Iran Pulse

Ahmadinejad mired in clash with judiciary, IRGC

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Article Summary
Pressure is piling up on former Iranian President Mahmoud Ahmadinejad as two of his key aides are detained.

TEHRAN, Iran — There seems to be no end in sight to the standoff between former Iranian President Mahmoud Ahmadinejad on the one hand and the hard-line judiciary as well as the Islamic Revolutionary Guard Corps’ (IRGC) Intelligence Organization on the other.

Last month was particularly challenging for Ahmadinejad. He saw his former Vice President Hamid Baghaei sent to prison March 13, only hours after a court rejected his appeal and confirmed a 62-year sentence over a series of corruption-related charges. The charges notably included the alleged embezzlement of more than 3.7 million euros ($4.6 million) paid to him by the Quds Force, the foreign operations branch of the IRGC.

Baghaei has vehemently protested his sentence and demanded that Quds Force commander Qasem Soleimani appear in court to testify that he was indeed paid the money he is said to have embezzled. In this vein, Ahmadinejad has also written a letter to Soleimani to express his willingness to reveal the nature of their work together. Soleimani has remained silent while IRGC spokesman Ramezan Sharif has denied any ties with Baghaei, adding a twist to the situation. Meanwhile, Ahmadinejad’s adviser and confidant Esfandiar Rahim Mashaei, who is reviled by many conservatives for his controversial statements on sensitive topics such as Israel, showed up outside the British Embassy in Tehran to torch a copy of Baghaei’s verdict, claiming that it was issued on the orders of Britain.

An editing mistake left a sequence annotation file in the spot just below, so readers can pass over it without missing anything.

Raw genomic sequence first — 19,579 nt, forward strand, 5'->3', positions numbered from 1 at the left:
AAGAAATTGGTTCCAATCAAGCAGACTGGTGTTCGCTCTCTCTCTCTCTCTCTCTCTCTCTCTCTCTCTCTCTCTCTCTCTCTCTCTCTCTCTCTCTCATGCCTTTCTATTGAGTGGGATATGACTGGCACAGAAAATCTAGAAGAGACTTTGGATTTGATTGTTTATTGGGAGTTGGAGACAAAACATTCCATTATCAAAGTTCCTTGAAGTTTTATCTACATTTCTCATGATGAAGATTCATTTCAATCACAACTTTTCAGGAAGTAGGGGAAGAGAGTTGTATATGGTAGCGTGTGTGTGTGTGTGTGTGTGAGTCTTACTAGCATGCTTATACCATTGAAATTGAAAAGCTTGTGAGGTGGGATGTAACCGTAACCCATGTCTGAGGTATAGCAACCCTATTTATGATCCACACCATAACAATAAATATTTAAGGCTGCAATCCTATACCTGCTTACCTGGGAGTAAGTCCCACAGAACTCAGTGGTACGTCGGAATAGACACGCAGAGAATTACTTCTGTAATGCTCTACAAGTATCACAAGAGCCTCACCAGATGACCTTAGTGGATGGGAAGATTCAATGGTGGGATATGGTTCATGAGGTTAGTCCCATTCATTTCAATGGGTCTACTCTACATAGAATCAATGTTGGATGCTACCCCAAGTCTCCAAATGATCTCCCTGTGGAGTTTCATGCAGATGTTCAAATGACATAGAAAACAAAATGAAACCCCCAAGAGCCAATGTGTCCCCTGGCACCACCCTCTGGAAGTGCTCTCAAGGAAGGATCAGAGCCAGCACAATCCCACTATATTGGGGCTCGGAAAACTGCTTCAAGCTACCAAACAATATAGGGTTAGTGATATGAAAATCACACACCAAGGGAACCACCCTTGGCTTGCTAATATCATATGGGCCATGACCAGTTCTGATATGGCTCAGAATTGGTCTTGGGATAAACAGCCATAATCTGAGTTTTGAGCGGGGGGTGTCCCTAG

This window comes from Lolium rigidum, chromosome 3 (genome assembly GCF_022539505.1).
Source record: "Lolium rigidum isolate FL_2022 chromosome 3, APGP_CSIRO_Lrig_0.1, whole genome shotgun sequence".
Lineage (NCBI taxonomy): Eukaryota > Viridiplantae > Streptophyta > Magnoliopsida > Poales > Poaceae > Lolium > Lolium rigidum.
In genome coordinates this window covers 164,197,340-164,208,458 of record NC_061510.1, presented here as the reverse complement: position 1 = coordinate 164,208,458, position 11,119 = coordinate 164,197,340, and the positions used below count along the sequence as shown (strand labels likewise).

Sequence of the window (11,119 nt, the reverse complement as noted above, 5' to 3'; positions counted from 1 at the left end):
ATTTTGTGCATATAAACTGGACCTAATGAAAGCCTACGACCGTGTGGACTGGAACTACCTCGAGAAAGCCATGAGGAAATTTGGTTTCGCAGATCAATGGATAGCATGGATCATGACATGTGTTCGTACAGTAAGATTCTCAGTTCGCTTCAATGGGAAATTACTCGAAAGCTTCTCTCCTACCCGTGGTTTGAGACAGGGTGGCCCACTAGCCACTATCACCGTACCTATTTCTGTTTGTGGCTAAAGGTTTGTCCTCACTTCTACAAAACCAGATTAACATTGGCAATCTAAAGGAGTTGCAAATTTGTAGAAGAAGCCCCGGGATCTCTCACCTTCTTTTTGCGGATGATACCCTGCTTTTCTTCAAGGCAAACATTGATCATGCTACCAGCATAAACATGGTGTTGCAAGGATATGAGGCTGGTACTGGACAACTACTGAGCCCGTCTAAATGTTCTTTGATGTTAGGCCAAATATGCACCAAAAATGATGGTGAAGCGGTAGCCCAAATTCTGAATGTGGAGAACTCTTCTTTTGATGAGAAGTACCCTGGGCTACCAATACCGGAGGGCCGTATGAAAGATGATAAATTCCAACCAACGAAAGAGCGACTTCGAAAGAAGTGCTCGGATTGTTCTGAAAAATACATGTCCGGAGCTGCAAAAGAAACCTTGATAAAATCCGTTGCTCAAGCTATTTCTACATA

The judiciary’s response was swift and tough. Mashaei was arrested on March 17. His lawyer, Mehran Abdollahpour, told Al-Monitor that he is charged with “aiding and abetting acts against national security.” Abdollahpour, who also represents Baghaei, elaborated, “Mr. Mashaei was interrogated by the investigators of the IRGC Intelligence Organization. … I was only allowed to attend his last interrogation. With the end of this process, his one-month arbitration detention should legally end and he can walk free on bail. But I don’t know why they refuse to release him.”

Abdollahpour also told Al-Monitor that Baghaei’s health is deteriorating, as he went on a hunger strike after his detention. Abdollahpour insists that his client is “very innocent” and that “there are no real charges.”

The detentions of both Mashaei and Baghaei have provoked tough reactions from Ahmadinejad. On March 14, he stated that he would hold all top state officials responsible for any harm to Baghaei’s health. He also harshly criticized unnamed “infamous corrupt people” for “misusing their legal, military, security and media power to tarnish the image” of his administrations.

Of particular note, Ahmadinejad even asked for God’s forgiveness “if we made a mistake or unknowingly and unintentionally helped some immoral people expand their powers.” Perhaps he was referring to Hossein Taeb, the hard-line head of the IRGC’s Intelligence Organization who rose to prominence amid the unrest in the aftermath of the disputed re-election of Ahmadinejad in 2009.

Since mid-March, Ahmadinejad has written two more letters to Supreme Leader Ayatollah Ali Khamenei and a second letter to Soleimani. In all of them, he insists on Baghaei’s innocence and cautions the supreme leader against the “injustice” perpetrated by the judiciary. The letters have gone unanswered.